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Michael D. Regan
Michael D. Regan
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A federal state of emergency imposed this year after residents of Flint, Michigan, were exposed to widespread lead contamination in their water supply ended on Sunday, leaving some of the financial repercussions from the health emergency in the hands of state officials.
The end of the declaration comes after researchers at Virginia Tech on Thursday noted that the city’s water quality had improved, referencing testing conducted in 162 randomly selected homes in Flint since August 2015, according to the Associated Press.
The study found 45 percent of the homes in Flint did not have detectable levels of lead last month, a rise from 9 percent of homes tested last summer.
A team of researchers, led by civil engineer professor Marc Edwards, broke open the details of the disaster in January, revealing that many of Flint’s 100,000 residents had been exposed to high levels of lead in the water supply. President Barack Obama soon declared a state of emergency in Michigan, authorizing the Federal Emergency Management Agency (FEMA) to provide up to $5 million in federal assistance.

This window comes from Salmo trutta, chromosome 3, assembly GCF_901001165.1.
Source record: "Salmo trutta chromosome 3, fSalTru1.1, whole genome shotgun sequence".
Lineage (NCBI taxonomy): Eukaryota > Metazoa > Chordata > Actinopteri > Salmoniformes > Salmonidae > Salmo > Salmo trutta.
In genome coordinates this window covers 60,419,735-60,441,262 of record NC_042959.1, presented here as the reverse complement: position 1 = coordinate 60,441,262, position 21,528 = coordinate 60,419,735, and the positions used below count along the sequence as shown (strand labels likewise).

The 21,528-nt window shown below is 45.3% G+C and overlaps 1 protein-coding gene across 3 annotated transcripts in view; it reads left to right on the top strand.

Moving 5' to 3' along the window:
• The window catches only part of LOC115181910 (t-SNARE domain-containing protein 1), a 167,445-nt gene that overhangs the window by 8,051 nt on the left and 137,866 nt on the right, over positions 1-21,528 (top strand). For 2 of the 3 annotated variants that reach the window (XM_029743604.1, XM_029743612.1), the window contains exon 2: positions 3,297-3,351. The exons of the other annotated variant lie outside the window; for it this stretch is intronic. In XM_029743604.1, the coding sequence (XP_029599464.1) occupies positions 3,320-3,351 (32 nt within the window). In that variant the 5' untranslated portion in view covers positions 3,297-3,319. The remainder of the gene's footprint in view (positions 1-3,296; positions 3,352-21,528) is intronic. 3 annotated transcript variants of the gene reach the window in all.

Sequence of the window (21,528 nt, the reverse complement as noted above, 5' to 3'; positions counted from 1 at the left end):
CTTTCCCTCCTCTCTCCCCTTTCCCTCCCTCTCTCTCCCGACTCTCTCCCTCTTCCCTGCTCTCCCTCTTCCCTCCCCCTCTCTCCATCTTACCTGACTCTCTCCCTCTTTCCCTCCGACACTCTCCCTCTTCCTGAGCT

A sign is seen next to a water dispenser at North Western High School in Flint, a city struggling with the effects of lead-poisoned drinking water in Michigan, May 4, 2016. Photo By Carlos Barria/Reuters
In April 2014, the municipality began using the Flint River for its water source as a cost-saving measure. The waterway has borne the effects of pollution from heavy industrialization in the city. The city’s water supply had previously come from Lake Huron via Detroit.
Until Sunday, the federal government covered 75 percent of the costs of supplying clean water to Flint residents, but those costs will now be under the purview of the state.
Despite the recent findings showing improvements in the water supply, Edwards on Thursday encouraged residents to continue drinking filtered or bottled tap water, the Associated Press reported.
According to the U.S. Environmental Protection Agency and the Centers for Disease control lead can be particularly harmful to children’s health and can effect their physical and mental development.
“This is nearing the end of the beginning of the end of the public health disaster response,” Edwards said. “Flint water now looks like it’s entering a range that’s considered normal for other U.S. cities.”
Michael D. Regan is a Digital Editor for PBS NewsHour.
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